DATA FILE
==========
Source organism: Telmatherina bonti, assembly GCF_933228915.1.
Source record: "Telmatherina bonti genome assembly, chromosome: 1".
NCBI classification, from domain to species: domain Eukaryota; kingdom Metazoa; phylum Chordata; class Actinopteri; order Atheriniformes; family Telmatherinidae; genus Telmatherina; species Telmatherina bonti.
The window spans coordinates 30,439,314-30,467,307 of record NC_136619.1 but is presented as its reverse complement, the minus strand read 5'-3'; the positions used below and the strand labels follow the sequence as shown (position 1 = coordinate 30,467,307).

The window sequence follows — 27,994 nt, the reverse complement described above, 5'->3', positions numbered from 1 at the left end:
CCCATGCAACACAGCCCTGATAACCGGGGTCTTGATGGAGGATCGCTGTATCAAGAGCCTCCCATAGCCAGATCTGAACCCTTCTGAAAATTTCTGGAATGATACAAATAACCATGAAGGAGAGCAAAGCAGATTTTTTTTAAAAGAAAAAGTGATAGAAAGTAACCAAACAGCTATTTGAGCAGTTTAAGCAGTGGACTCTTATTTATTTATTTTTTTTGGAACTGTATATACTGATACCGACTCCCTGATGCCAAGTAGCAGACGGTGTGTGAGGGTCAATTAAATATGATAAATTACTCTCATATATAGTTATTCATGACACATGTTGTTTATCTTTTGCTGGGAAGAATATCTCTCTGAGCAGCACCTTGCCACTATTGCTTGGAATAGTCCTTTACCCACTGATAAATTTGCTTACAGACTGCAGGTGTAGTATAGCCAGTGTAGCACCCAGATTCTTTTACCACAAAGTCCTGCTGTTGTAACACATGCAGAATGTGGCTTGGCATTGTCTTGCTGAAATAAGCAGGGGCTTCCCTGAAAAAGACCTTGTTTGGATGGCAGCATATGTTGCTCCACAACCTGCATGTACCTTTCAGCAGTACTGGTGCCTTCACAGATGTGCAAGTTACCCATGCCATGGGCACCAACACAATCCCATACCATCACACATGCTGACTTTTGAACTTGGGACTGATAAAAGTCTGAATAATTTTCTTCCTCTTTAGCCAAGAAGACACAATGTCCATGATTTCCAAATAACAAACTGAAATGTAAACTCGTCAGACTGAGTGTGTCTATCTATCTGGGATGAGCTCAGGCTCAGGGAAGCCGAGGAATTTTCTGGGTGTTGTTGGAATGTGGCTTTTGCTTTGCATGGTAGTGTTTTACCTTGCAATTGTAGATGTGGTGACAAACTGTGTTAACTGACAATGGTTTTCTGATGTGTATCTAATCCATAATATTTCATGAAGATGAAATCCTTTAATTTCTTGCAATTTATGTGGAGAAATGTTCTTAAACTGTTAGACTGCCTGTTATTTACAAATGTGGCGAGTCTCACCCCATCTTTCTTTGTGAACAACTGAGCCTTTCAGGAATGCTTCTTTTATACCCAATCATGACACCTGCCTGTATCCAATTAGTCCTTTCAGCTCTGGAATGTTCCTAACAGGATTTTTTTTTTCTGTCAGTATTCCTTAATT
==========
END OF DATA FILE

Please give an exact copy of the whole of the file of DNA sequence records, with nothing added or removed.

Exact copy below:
Source organism: Telmatherina bonti, assembly GCF_933228915.1.
Source record: "Telmatherina bonti genome assembly, chromosome: 1".
NCBI classification, from domain to species: domain Eukaryota; kingdom Metazoa; phylum Chordata; class Actinopteri; order Atheriniformes; family Telmatherinidae; genus Telmatherina; species Telmatherina bonti.
The window spans coordinates 30,439,314-30,467,307 of record NC_136619.1 but is presented as its reverse complement, the minus strand read 5'-3'; the positions used below and the strand labels follow the sequence as shown (position 1 = coordinate 30,467,307).

The window sequence follows — 27,994 nt, the reverse complement described above, 5'->3', positions numbered from 1 at the left end:
CCCATGCAACACAGCCCTGATAACCGGGGTCTTGATGGAGGATCGCTGTATCAAGAGCCTCCCATAGCCAGATCTGAACCCTTCTGAAAATTTCTGGAATGATACAAATAACCATGAAGGAGAGCAAAGCAGATTTTTTTTAAAAGAAAAAGTGATAGAAAGTAACCAAACAGCTATTTGAGCAGTTTAAGCAGTGGACTCTTATTTATTTATTTTTTTTGGAACTGTATATACTGATACCGACTCCCTGATGCCAAGTAGCAGACGGTGTGTGAGGGTCAATTAAATATGATAAATTACTCTCATATATAGTTATTCATGACACATGTTGTTTATCTTTTGCTGGGAAGAATATCTCTCTGAGCAGCACCTTGCCACTATTGCTTGGAATAGTCCTTTACCCACTGATAAATTTGCTTACAGACTGCAGGTGTAGTATAGCCAGTGTAGCACCCAGATTCTTTTACCACAAAGTCCTGCTGTTGTAACACATGCAGAATGTGGCTTGGCATTGTCTTGCTGAAATAAGCAGGGGCTTCCCTGAAAAAGACCTTGTTTGGATGGCAGCATATGTTGCTCCACAACCTGCATGTACCTTTCAGCAGTACTGGTGCCTTCACAGATGTGCAAGTTACCCATGCCATGGGCACCAACACAATCCCATACCATCACACATGCTGACTTTTGAACTTGGGACTGATAAAAGTCTGAATAATTTTCTTCCTCTTTAGCCAAGAAGACACAATGTCCATGATTTCCAAATAACAAACTGAAATGTAAACTCGTCAGACTGAGTGTGTCTATCTATCTGGGATGAGCTCAGGCTCAGGGAAGCCGAGGAATTTTCTGGGTGTTGTTGGAATGTGGCTTTTGCTTTGCATGGTAGTGTTTTACCTTGCAATTGTAGATGTGGTGACAAACTGTGTTAACTGACAATGGTTTTCTGATGTGTATCTAATCCATAATATTTCATGAAGATGAAATCCTTTAATTTCTTGCAATTTATGTGGAGAAATGTTCTTAAACTGTTAGACTGCCTGTTATTTACAAATGTGGCGAGTCTCACCCCATCTTTCTTTGTGAACAACTGAGCCTTTCAGGAATGCTTCTTTTATACCCAATCATGACACCTGCCTGTATCCAATTAGTCCTTTCAGCTCTGGAATGTTCCTAACAGGATTTTTTTTTTCTGTCAGTATTCCTTAATT